Chicago Tribune – Friday, June 17, 2011

A taxi driver exited Lake Shore Drive and drove across the grass separating it from the Lakefront Trail. This photo, taken on July 4, 2010, is not related to the story above. Photo by Andrew Ciscel.

Photo of B747-200F up close and personal

From a private bus tour around O’Hare Airport.

Photo of Southern Air’s Boeing 747-200F (F for freight/cargo) by Duane Rapp. See the original photo.

My first iPhone app – Request a bike rack

Here’s a video preview of my first iOS app that will hopefully, in the end, allow you to request a bike rack in Chicago based on where you and your device are currently standing.

I don’t know if it will ever hit the Apple App Store because Apple requires developers to pay a $99 fee each year. I’m surely not going to pay this. It will be able to run on jailbroken iOS devices and it will work on iPhone, iPad, and iPod touch.

The code is based on my Bike Crash Portal website that asks permission to use your location (given automatically through HTML5 and the computer’s own location software). A fork of this project may include a mobile-optimized website that allows you to request a bike rack; again, based on your current location.

The purpose of this is to eliminate the need to know the address of where you want to request a bike rack. Oftentimes a person will arrive at their destination and not find any bike racks. Open the app, hit “Share my location” when the app loads and then tap submit. The Chicago Bicycle Parking Program (hopefully) will receive your request.

The bollards are in – ’nuff said

Update June 15, 2011: The Chicago Bicycle Program has uploaded 22 photos and videos today. Here’s a video of workers painting the bike box at southbound Milwaukee. Also, I’ve been wrong about a bike-friendly bridge treatment on Kinzie – I don’t have evidence to support this assertion. We’ll see what happens.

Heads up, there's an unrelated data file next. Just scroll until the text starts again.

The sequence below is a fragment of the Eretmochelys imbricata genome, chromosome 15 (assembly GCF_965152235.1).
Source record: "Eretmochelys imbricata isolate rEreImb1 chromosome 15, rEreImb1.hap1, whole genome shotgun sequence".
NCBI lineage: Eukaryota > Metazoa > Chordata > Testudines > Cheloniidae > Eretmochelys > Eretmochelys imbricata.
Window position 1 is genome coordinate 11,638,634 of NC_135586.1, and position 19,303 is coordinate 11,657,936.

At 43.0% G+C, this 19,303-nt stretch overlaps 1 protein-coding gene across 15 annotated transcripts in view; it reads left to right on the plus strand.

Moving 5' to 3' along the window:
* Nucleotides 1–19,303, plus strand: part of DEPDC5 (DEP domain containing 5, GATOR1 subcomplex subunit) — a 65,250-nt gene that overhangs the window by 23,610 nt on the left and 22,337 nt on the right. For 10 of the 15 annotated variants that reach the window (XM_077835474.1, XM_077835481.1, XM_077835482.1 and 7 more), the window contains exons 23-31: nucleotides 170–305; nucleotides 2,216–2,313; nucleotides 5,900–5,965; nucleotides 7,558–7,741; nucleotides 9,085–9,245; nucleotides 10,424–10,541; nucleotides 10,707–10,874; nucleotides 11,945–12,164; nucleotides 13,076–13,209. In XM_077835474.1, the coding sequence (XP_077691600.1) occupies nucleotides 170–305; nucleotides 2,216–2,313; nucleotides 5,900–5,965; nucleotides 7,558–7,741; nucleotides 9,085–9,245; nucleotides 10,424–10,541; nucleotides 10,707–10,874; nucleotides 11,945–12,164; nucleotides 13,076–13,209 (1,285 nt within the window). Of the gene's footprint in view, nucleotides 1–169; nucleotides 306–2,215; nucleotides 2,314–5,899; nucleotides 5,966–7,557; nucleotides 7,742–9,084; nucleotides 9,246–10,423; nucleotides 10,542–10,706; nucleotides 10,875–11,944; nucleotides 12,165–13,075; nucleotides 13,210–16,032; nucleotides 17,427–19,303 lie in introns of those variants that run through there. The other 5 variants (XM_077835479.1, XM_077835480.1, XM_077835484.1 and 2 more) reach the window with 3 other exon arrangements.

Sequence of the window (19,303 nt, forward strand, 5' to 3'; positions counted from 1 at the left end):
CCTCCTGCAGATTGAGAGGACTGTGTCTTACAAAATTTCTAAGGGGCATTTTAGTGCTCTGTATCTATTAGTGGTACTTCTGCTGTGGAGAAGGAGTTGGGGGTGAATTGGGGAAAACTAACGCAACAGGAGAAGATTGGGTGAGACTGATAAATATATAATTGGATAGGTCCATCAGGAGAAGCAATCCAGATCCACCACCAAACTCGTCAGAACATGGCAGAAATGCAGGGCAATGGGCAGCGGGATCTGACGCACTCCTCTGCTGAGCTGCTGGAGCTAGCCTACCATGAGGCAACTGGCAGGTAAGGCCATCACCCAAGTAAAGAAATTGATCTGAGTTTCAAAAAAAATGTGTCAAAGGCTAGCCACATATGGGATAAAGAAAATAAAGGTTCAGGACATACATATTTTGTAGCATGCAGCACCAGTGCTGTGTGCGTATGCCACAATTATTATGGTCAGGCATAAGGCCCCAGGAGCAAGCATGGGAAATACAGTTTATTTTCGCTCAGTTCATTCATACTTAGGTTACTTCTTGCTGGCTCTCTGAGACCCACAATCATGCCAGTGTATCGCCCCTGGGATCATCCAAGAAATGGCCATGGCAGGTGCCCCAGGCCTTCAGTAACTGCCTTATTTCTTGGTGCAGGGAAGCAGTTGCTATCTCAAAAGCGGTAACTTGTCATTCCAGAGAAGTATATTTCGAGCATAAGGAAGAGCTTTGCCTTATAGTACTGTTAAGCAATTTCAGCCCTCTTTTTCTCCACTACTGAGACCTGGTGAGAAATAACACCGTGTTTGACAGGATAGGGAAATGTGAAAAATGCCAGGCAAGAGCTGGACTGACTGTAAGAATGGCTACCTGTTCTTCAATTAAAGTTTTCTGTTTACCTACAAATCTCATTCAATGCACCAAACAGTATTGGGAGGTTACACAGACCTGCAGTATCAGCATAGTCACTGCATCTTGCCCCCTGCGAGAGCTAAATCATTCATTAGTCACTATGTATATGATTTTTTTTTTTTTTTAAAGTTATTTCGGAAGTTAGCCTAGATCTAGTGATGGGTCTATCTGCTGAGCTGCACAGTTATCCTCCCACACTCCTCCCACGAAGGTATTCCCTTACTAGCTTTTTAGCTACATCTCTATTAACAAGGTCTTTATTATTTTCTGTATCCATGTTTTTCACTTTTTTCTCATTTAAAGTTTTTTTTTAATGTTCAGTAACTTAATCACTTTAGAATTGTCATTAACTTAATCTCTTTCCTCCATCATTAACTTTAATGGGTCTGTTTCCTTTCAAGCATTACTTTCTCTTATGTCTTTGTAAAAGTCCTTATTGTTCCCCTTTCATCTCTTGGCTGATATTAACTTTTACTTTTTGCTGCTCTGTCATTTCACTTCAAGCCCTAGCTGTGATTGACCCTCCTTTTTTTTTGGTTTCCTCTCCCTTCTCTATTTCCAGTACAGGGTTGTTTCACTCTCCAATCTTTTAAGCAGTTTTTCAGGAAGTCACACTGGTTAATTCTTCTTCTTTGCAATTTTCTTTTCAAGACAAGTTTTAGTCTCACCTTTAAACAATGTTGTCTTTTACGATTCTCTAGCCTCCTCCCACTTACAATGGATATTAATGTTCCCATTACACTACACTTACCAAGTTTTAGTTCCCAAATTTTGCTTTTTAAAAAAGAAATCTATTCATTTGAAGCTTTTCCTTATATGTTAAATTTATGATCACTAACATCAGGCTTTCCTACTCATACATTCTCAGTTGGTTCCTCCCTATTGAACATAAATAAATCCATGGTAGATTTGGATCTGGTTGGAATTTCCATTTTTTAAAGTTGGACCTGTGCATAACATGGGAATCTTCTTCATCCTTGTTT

Protected bike lane? Yep.

It should be 100x more clear now that cars are not allowed here. But I’m sure we’ll still seem some goof in the bike lane at least once in the next few days.

Crews installed the base, getting ready to install the pole.

And the bridge has bollards as well! No more double-driving on the bridge. Now it’s time for the new bike lane bridge deck!

Brandon Souba took the photos. Thank you so much.

Federal funding primer and why projects take so long to construct

Many Chicagoans who ride bikes are in awe (myself included) at how fast the Kinzie Street protected bike lane (the first of its kind in the city) has been designed and constructed in four weeks.

I explain how it’s been possible to do something so fast:

  1. Federally funded projects, like “commuter bicycle parking” (u-rack manufacturing and installation, using CMAQ federal funding) in Chicago, are under the control of the Illinois Department of Transportation (IDOT), which must review and approve every design.  If it takes IDOT six months to tell the Chicago Department of Transportation (CDOT) it does NOT approve and requires revisions, it will take IDOT another six months to review and approve the revised design. I experienced this directly when I was modifying the current bike parking contract. That’s one extra year added to a project based on a cumbersome state review process. Cities and their mayors have been advocating the federal government to give federal aid directly to cities so they can work faster.